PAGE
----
Origin: English Period: Late Victorian Provenance: Unknown Date: c.1870-80 Height: 31” Diameter of Top: 25” (with edging)
The good quality veined Portasanta Brecchia marble top with a patterned cast iron edging, on a pierced Gothic influenced design cast iron pedestal of entwined foliage to a tiered circular base with gadrooning and three scrolling feet, survives from the middle period of Victorian England.
The table is in very good overall condition; there is no movement or fragility and there are no flaws or deficiencies to note. The marble is in super condition and the base has weathering to it giving a nice aged feel with some verdigris showing and it has not been over-painted.
The iron support to this table has some influence of the famous makers of Coalbrookedale designs to it and is certainly very well cast showing a large amount of crisp detailing especially to the foliage.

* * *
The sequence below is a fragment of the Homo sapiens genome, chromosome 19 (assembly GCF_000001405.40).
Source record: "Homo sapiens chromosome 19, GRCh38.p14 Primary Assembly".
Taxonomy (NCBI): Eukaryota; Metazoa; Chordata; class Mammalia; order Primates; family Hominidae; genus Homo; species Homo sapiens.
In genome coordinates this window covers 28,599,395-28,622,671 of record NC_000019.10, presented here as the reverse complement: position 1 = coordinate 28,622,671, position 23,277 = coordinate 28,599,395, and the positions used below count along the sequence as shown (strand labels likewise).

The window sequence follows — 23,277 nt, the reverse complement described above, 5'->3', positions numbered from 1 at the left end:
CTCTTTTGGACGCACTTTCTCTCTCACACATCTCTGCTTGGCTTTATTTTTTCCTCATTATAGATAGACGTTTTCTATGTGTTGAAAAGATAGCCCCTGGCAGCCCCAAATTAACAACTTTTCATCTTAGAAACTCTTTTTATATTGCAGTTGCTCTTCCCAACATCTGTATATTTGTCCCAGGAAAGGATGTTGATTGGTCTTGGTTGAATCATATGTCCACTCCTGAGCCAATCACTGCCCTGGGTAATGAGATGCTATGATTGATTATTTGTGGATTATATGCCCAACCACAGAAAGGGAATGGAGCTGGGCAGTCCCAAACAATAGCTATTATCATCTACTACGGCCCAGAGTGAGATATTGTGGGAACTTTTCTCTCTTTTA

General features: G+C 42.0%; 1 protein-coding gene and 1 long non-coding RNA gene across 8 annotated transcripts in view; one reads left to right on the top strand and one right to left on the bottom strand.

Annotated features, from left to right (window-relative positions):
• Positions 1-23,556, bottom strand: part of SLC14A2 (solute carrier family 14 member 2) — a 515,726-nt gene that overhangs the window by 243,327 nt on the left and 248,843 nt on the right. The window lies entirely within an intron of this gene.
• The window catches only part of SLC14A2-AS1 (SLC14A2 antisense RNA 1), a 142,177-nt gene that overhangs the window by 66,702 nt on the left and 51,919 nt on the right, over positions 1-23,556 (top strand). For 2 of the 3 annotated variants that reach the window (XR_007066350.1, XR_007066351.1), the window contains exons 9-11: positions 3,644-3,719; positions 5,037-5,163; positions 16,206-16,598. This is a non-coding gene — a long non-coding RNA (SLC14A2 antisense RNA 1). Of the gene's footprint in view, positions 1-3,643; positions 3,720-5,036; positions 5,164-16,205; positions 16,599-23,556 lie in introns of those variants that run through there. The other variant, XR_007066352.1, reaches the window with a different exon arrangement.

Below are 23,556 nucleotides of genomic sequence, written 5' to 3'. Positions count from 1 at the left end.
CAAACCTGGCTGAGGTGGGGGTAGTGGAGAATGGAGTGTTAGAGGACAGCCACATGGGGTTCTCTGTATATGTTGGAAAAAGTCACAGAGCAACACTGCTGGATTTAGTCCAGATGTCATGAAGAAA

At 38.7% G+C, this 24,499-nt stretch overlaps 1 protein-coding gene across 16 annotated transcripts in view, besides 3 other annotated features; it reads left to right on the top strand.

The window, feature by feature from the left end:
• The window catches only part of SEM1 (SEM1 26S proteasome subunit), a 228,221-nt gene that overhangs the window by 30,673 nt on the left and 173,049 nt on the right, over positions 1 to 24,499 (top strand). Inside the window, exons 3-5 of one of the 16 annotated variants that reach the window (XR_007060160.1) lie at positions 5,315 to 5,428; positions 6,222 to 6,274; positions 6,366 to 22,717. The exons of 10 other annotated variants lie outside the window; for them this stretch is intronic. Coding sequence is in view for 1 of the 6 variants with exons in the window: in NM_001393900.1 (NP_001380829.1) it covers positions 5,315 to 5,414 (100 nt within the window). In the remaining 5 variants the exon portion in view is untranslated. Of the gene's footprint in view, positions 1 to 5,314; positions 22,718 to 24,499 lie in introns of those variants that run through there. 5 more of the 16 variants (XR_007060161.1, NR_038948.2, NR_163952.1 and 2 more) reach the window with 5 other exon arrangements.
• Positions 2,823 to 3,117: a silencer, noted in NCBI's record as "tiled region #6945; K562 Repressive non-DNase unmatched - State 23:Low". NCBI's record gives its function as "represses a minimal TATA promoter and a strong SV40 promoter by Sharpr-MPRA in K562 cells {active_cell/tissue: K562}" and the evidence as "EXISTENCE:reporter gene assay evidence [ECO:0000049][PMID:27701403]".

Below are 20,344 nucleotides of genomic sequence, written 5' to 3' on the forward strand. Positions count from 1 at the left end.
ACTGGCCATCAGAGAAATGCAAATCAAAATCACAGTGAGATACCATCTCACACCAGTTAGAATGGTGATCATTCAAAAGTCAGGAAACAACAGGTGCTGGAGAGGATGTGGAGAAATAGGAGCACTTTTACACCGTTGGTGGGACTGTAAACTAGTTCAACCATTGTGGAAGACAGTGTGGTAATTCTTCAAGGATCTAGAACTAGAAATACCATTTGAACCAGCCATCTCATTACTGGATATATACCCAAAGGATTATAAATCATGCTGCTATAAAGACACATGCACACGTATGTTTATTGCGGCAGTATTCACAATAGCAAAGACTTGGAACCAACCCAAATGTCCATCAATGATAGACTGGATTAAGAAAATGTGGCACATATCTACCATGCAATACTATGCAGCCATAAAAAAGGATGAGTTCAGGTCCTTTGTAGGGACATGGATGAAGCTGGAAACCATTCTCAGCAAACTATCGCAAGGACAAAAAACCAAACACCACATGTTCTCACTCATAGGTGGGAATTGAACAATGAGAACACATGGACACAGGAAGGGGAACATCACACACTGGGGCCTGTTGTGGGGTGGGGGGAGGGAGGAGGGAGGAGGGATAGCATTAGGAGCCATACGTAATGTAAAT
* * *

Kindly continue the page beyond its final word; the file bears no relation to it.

Portasanta marble is named after the Holy Door of St Peter's Basilica in the Vatican, it was first used by the ancient Greeks, and was extensively quarried by the Romans from the 1st century BC until the quarries closed in Byzantine times and for centuries their location was lost. William Brindley at the end of the 19th century rediscovered the ancient quarries on the Island of Chios, Greece. Since then, there has been sporadic extraction of the stone. It shows, as we see here, a typical pink/brownish red/grey/white colour to the palette of the breccia, and the net-like arrays of stylolites often seen in large clasts.
A good quality, versatile table with masses of originality and super proportions.